FIG. 2 shows in diagrammatical cross-sectional view a substrate of the invention. In this substrate, the barrier layer 11 and the metal layer 12 are absent. Instead, use is made of the solder composition of the invention as the material for the bump 13. This material is printed as a solder paste, in which the passivation layer 9 acts as the solder resist material. Use is made of eutectic Sn43Bi57-soldering alloy as the matrix material, comprising 4.5% by weight of particles of Sn92Ag4Ti4 and 0.5% by weight of particles of Sn90Al6Ag4. The solder composition is applied in the contact holes 10 to the bond pads of Al or an Al alloy, which are defined in the second patterned metal layer 6. These bond pads are provided with a native aluminium oxide layer. The solder composition is made to attach to the bond pads by a heating step to above the melting point of the matrix material. The heating step was carried out at 170 in this example, as the melting point of eutectic tin-bismuth is 139° C. The resulting structure is applied to a carrier. The bond pads had a size of about 50×50 microns, which is however not critical and open to reduction.
 FIG. 3 shows in diagrammatical cross-sectional view the assembly 100 of the invention. The integrated circuit 30 with the said solder bumps 13 is herein applied to a carrier 20 comprising aluminium tracks 23 at a first side 21 of the carrier 20. Subsequently, a bonding step is carried out with ultrasonic bonding at 35 kHz at 5 W output, at a temperature of 250° C. and during 10 seconds. The resulting connection comprises adhesion layers 16, 26 of an intermetallic compound of SnAl. Additionally, particles 17 of SnTi are formed and present within the solder bump 13 that bind the oxygen which is made free from the originally present aluminium oxide surface layer. Particles 18 of SnAgTi may be present in addition to the particles 17 of SnTi with incorporated oxygen. These are the particles that did not or only partially react during the formation of the adhesion layer 16, 26.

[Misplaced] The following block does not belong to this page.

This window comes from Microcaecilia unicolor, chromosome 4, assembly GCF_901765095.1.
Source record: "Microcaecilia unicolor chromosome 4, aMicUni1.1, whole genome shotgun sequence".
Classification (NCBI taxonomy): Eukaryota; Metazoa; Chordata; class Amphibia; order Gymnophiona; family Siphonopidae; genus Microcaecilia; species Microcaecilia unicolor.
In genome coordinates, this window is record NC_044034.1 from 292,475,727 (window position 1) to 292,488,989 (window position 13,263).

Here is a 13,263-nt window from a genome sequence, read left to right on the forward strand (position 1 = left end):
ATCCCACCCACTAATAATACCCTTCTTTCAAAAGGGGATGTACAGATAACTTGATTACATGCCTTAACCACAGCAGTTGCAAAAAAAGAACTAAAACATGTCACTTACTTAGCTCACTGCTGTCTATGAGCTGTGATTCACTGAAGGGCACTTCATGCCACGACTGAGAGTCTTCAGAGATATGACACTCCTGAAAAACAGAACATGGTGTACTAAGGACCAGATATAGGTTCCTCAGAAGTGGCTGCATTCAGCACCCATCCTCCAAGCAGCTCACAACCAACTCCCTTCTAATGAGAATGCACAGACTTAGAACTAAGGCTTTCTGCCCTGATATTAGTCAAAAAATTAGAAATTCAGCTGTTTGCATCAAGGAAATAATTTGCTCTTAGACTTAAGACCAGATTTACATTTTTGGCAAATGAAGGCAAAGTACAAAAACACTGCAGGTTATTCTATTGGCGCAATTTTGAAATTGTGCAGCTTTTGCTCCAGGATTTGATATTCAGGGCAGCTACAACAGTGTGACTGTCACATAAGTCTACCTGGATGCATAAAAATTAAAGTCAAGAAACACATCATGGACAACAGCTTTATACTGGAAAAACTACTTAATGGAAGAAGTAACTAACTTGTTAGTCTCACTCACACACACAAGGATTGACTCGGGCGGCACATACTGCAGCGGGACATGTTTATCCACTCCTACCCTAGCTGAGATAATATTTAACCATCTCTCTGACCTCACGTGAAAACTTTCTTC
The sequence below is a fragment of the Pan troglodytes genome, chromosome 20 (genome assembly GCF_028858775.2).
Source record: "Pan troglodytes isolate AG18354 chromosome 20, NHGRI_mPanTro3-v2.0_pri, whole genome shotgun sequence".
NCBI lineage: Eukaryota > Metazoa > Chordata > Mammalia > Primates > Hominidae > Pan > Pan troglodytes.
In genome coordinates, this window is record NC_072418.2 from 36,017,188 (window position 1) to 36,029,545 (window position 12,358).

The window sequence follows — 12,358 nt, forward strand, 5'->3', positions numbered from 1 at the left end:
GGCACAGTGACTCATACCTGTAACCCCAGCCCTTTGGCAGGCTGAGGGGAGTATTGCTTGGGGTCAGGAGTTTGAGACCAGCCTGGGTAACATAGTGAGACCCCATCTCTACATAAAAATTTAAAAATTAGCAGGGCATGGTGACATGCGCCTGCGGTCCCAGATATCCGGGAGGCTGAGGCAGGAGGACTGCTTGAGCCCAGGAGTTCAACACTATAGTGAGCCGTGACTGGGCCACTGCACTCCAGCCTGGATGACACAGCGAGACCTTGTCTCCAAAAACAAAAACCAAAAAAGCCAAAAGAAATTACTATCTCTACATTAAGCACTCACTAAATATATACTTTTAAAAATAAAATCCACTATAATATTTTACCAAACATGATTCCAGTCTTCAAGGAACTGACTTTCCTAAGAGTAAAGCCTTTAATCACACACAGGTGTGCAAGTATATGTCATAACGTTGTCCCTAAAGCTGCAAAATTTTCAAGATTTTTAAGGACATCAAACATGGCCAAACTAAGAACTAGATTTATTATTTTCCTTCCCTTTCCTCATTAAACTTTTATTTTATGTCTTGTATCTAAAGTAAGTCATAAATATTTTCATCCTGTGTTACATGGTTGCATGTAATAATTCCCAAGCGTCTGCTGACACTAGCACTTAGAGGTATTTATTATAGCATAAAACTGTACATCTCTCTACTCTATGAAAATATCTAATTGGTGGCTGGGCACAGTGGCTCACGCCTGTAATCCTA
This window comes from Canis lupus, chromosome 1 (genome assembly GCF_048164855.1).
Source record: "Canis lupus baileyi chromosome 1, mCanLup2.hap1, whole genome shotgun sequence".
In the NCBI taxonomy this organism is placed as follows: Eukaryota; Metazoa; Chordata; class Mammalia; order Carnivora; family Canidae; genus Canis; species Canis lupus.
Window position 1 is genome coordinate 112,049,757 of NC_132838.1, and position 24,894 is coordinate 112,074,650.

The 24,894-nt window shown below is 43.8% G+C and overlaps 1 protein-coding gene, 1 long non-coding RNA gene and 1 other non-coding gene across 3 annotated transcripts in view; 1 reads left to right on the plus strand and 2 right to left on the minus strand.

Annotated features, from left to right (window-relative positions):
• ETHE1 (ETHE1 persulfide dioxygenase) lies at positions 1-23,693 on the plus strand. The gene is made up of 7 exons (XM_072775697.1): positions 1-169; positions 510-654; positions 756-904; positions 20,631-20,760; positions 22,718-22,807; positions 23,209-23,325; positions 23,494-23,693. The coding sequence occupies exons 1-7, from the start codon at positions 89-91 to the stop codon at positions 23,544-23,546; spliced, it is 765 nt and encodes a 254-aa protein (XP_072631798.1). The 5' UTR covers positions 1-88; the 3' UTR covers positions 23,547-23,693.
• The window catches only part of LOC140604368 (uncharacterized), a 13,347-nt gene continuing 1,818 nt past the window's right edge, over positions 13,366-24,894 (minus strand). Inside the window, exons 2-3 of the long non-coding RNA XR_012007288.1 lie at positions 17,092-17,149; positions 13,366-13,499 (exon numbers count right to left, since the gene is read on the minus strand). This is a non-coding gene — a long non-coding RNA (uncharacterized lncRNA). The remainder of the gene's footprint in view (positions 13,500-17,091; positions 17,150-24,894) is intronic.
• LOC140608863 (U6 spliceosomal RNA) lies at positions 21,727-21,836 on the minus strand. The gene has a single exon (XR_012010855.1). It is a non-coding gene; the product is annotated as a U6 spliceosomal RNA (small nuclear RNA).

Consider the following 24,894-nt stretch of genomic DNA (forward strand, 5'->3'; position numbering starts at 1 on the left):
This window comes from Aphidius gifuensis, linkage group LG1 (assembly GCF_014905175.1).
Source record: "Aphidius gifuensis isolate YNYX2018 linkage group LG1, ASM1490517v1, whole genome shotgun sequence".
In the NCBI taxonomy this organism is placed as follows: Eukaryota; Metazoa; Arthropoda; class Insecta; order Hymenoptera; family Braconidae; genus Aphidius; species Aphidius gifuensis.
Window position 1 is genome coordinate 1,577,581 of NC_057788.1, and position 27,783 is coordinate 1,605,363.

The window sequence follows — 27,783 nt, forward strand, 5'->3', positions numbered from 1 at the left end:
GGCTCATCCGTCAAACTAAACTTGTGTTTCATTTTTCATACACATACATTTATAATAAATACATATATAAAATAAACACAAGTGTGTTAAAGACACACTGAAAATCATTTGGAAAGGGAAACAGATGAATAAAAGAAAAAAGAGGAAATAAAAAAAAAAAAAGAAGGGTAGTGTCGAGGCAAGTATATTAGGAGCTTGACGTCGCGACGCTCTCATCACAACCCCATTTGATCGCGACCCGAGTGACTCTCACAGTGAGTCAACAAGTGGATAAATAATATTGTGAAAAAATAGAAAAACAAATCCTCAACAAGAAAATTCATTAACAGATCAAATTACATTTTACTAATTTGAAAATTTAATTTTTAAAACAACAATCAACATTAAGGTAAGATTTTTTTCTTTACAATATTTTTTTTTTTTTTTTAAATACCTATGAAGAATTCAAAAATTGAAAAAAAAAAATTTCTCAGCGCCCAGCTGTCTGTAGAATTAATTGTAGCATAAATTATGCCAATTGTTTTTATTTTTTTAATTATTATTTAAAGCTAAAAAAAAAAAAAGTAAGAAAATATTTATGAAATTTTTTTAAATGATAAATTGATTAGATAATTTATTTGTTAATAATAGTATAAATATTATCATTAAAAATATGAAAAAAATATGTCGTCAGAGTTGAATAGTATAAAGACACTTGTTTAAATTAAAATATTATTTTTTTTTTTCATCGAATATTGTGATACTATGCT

FIG. 4 shows a photograph of a comparative example. In this case, use was made of a SnBi alloy without any added particles. Cracks are visible which show that the connection is not reliable. The black phase is Tin and the white phase is Bismuth.
 FIGS. 5 and 6 show photographs of a cross-section of connections made in first experiments. The difference between the photographs is in the morphology of the particles. FIG. 5 shows the result for needle-shaped particles and FIG. 6 shows the result for particles with an irregular shape. The surfaces contain Aluminum. Two phases can be distinguished: a phase of the matrix material of SnBi, and a phase of the SnTi particles formed, which particles incorporate the oxygen. The SnTi particles do not form an obstacle for the thermal or electrical conductivity of the connection, as they are metallic particles. The adhesion layer of the intermetallic AlSn cannot be distinguished at the photographs.
 The particles in this experiment had a diameter in the order of 10-20 microns. This size will be reduced in further experiments to less than 10 microns, more preferably less than 5 microns and most preferably in the order of 1-3 microns. This reduction is done in view of the miniaturization in the IC industry. A well ohmic contact is obtained and the conductivity is good.